The investigators studied 50 pairs of twins; in each pair, one twin had a history of abusing cocaine and/or methamphetamine and the other had no history of drug abuse. Thirty-one monozygotic (identical) and 19 dizygotic (fraternal) adult male twin pairs were tested for attention and motor skills, executive functioning, intelligence, and memory at least one year after the drug-using twin's last-reported use of stimulants.
The researchers, led by Dr. Rosemary Toomey from Massachusetts General Hospital, found that the twin with a history of stimulant abuse performed significantly worse on several tests of attention and motor skills than did the sibling who had never used drugs.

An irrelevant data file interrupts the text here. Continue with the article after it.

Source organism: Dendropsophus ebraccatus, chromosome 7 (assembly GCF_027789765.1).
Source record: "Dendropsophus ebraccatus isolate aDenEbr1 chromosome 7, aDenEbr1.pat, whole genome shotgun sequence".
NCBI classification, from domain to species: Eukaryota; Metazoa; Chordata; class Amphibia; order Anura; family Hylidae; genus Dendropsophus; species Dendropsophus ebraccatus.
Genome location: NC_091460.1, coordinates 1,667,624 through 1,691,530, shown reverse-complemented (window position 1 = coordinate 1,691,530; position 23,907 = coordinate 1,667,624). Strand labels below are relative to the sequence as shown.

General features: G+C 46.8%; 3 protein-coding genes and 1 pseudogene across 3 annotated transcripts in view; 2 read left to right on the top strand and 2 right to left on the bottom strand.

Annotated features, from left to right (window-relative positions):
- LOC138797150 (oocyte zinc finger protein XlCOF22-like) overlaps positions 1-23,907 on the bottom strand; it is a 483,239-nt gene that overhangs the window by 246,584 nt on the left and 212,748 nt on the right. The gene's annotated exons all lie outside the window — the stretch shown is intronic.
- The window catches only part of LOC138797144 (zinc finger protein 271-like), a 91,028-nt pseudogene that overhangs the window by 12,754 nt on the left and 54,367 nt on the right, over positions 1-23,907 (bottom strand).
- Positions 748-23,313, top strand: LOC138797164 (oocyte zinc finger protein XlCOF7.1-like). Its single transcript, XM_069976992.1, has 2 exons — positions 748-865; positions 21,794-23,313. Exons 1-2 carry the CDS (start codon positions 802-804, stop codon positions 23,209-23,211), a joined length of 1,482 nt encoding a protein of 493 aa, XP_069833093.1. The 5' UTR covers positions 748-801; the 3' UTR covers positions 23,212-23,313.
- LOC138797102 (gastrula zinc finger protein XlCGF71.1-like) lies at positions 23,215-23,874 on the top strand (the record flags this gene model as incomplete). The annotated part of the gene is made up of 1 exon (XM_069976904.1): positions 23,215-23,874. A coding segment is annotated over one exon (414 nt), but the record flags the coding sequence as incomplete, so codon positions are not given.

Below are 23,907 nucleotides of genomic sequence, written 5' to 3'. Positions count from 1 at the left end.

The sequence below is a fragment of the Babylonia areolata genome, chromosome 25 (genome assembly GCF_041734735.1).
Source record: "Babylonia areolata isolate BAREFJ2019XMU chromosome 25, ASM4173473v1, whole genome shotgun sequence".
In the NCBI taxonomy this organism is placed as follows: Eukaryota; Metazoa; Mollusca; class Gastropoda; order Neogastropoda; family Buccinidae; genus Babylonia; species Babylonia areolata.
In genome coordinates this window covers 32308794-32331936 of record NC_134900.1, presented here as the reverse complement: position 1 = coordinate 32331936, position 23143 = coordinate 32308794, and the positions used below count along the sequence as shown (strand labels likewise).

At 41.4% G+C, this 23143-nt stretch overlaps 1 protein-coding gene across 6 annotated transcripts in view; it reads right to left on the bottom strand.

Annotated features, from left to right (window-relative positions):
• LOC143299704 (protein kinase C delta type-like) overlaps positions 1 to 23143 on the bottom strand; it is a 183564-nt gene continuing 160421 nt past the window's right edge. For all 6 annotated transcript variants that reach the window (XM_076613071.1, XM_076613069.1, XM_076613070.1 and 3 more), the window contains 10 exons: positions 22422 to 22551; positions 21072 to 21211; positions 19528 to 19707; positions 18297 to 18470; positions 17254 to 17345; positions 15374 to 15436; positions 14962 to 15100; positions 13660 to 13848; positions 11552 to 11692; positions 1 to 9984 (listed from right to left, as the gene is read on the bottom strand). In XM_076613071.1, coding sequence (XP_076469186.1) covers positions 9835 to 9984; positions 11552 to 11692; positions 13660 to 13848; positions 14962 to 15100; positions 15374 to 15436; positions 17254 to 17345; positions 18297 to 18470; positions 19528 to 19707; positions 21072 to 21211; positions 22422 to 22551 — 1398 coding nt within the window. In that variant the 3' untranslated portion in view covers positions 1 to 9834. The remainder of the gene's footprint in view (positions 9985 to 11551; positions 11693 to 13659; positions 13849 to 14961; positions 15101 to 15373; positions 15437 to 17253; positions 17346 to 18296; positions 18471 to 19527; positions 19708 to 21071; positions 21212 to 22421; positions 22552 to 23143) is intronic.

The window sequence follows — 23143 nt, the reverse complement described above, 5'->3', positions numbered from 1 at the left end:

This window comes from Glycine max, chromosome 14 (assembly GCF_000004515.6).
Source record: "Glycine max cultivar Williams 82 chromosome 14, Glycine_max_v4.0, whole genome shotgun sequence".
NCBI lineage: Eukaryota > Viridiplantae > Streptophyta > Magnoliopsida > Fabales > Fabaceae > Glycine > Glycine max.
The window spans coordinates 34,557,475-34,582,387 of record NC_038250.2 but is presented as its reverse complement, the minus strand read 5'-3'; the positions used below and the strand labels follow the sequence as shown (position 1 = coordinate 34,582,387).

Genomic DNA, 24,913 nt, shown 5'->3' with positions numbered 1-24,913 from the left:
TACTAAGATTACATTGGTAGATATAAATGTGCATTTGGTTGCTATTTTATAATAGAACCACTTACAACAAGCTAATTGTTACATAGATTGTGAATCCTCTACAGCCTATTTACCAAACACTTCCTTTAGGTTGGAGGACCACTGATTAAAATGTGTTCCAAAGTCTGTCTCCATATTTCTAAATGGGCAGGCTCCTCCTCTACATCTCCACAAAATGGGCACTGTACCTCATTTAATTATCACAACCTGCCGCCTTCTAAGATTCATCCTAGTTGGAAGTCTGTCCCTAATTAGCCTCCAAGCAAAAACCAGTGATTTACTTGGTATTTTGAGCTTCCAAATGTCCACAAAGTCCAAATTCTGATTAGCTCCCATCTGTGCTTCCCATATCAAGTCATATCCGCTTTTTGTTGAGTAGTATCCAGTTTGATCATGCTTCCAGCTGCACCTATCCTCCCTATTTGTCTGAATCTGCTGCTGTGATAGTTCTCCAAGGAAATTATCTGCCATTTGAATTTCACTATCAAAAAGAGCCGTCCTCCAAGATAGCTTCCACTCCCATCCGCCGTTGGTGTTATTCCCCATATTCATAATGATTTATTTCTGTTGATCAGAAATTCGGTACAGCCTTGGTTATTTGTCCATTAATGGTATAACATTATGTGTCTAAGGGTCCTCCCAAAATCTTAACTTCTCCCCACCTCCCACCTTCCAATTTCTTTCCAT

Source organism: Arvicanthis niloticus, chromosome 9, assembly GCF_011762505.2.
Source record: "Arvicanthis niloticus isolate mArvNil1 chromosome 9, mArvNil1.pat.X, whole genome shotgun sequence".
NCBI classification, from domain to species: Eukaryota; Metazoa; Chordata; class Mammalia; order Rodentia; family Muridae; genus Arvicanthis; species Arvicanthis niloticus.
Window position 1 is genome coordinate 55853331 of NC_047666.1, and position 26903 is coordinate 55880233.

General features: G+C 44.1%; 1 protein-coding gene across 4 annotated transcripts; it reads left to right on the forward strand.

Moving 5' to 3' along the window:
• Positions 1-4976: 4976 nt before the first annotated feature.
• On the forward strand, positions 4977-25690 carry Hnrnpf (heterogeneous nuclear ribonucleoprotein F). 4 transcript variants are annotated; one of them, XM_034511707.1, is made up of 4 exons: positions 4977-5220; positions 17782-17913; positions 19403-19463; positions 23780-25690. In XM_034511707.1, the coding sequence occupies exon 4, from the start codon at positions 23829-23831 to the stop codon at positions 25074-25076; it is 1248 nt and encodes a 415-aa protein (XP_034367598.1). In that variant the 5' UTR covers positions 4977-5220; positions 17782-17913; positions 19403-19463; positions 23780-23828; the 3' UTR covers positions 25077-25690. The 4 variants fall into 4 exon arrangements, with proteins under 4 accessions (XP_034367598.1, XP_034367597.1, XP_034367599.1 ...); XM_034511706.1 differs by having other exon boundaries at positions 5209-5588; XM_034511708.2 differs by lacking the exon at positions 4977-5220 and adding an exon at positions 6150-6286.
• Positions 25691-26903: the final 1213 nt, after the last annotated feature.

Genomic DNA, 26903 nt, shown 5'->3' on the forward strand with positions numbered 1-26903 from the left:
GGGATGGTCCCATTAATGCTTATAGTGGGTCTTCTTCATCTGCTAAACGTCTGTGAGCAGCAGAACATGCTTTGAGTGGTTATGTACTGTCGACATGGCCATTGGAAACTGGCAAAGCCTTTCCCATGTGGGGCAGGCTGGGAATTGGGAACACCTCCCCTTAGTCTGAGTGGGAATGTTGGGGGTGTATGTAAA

However, abusers outperformed their non-drug-using twin on visual vigilance, a test measuring the ability to pay attention over time.
WHAT IT MEANS: This study provides evidence that stimulant abuse can result in long-term residual neuropsychological effects.
The study was published in the March 2003 issue of the journal Archives of General Psychiatry.
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